Thursday, December 20, 2012


One of the artifacts from my years with Sherry, between 1970 and 1973, is a page of illuminated music manuscript. Another of our artifacts hasn't survived: a 3 x 5 card inscribed in Sherry's black-letter script that we posted in the refrigerator after I broke a glass shelf and replaced it with a piece of masonite: Res graves in plauteo inferno non ponete. Flexit. -- "Don't put heavy things on the bottom shelf. It bends." These two objects
exemplify the precious and rather pompous humor we went in for. We couldn't even plead callow youth as an excuse for this sort of thing. Sherry was in her late twenties; by the time we moved out, I was thirty.

I was studying Latin at the time and produced the out-of-wedlock text for the sign. The music manuscript was a product of my brief study of Medieval music. In a moment when there must have been something constructive I could have occupied myself with, I transcribed Take Me Out to the Ball Game into thirteenth century mensural notation. "Mensural" refers to the fact that that system of notation showed relative note values, in a crude and limited fashion. I used Take Me Out to the Ball Game instead of some other hokey tune because triple meter is much easier in thirteenth century notation than anything counted in twos.

Sherry was delighted with this exercise in arcane whimsy and produced an elegant illuminated manuscript, gold leaf and all. I framed it and it hung on our wall, and subsequently on various walls of mine. There was no place for it in Medford, so it was relegated to the attic. I wondered from time to time what changes were being wrought in it by the heat, thinking that, if anything, signs of age might befit it. There were plenty of things in the attic that were in more danger.

When it did turn up, it was in about the same condition as when it emerged from Sherry's pen and paintbrushes. Illuminated manuscripts are tougher than one might think: the Book of Kells has been fished out of water -- maybe even sea water -- any number of times, after the Vikings tossed it in or the monks hid it there. Take Me Out to the Ball Game has now been restored to public view, on the wall behind the piano.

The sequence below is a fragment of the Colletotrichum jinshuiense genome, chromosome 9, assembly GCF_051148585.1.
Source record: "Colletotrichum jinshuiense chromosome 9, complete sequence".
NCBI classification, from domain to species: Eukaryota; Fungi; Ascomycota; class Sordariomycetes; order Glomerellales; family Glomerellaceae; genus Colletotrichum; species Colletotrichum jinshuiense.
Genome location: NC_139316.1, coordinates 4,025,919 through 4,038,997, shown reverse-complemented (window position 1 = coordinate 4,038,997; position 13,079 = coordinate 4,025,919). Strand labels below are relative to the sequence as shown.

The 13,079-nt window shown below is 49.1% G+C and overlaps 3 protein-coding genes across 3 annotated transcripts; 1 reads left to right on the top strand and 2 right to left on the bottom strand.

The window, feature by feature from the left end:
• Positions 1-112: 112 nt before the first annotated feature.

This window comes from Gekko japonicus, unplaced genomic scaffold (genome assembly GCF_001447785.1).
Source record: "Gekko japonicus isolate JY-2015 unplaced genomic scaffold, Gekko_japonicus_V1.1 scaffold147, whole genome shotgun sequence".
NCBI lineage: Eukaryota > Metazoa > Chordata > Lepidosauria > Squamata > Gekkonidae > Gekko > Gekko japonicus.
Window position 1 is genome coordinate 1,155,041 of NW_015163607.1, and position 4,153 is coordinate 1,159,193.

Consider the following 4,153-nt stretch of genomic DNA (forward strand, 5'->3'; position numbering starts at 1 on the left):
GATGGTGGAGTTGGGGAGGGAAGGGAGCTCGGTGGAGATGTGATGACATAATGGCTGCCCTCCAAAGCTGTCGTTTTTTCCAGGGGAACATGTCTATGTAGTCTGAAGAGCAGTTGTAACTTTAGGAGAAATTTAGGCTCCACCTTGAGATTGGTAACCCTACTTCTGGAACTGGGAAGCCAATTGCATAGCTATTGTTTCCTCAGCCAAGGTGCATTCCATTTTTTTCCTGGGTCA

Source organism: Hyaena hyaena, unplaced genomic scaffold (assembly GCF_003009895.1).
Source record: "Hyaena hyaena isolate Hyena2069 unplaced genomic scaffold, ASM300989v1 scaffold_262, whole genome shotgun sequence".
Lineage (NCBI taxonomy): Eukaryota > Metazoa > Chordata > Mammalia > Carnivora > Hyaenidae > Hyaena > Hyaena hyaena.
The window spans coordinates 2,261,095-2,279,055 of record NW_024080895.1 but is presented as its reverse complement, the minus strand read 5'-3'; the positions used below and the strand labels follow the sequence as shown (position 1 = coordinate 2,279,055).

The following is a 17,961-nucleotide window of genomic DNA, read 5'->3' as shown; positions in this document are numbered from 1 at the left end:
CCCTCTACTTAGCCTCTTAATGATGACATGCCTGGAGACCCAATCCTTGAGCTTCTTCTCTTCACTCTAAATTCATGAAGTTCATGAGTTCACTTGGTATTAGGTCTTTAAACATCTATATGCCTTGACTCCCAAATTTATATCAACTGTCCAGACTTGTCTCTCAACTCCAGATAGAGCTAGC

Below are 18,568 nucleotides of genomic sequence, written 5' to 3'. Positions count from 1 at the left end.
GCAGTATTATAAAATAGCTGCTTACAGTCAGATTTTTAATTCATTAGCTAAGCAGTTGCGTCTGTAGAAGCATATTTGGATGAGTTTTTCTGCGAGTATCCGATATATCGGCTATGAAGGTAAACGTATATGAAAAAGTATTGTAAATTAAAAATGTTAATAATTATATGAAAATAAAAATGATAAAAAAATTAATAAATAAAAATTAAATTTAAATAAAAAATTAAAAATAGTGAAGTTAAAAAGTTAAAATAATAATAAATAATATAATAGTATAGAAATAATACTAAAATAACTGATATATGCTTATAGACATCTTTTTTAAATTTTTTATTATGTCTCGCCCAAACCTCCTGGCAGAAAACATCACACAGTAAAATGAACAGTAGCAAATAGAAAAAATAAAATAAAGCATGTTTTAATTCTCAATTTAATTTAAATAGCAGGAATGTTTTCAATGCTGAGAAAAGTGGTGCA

Friday, November 23, 2012


Walking down Tremont Street in Boston one bright winter day with the temperature at something like ten degrees Fahrenheit, I reflected, "If it was always like this I might actually get some exercise." On a camping trip with my first husband, I rescued his fishing tackle when he was about to abandon hook, line and sinker rather than venture into the chill water of Lake Champlain.  In short, I resist cold better than heat.

My son went through a phase of fascination with battery-powered toy vehicles, mostly cars, although he aspired to a boat and an airplane. He never got around to the airplane, which is just as well, given his adventure with the boat. He bought it with money he got for his birthday. Dismayed as I often was with the use he made of funds that he came by in childhood, including the generous allowance I began issuing him when I got tired of being hit up for money, I stuck to my principles: He could do as he liked with his money as long as he stayed away from the hazardous, the illegal, and anything that would adversely affect someone else, especially me.

My sister came to watch us launch the boat onto the Otter River Pool. I think it puttered about some before it did a Titanic -- upset itself and sank -- a couple of feet from the shore. The battery case came open and dumped the batteries into the water, together with the top of the battery compartment.

We tried to fish the boat out with whatever was at hand. Maybe we didn't have anything long enough. Maybe the boat was caught on something, or positioned in such a way that it couldn't just be raked out. It became clear that the only way to rescue the boat was to get our hands on it, and the only way to do that was to wade into the water.

We weren't overwhelmed with volunteers. The Otter River Pool is locally famous for cold water in July. On this November day, an inch or so of ice made its lacy way along the shore. But we couldn't abandon Justin's birthday boat, and we shouldn't leave the batteries to corrode in the water. I took off my shoes and socks and rolled up my pants and set forth. It was plenty cold, but retrieving the boat and locating the batteries didn't take long.

     Justin was grateful, and Paula was impressed. "Justin, you owe your mother," she said.

Sunday, October 28, 2012


C.S. Lewis says in his autobiography that he never could write the words "my father" without thinking of Tristram Shandy. He then comments that on consideration he was willing to let the reference stand.  My father didn't have much in common with either Lewis's father or Walter Shandy -- but like them, he had his own ideas and ways of doing things.  His approach to life was concrete and practical.  His idiosyncracies took the form of
projects, to which he was apt to assume that Mother would contribute time and energy as she was able.  She didn't always. She had plenty to do without that.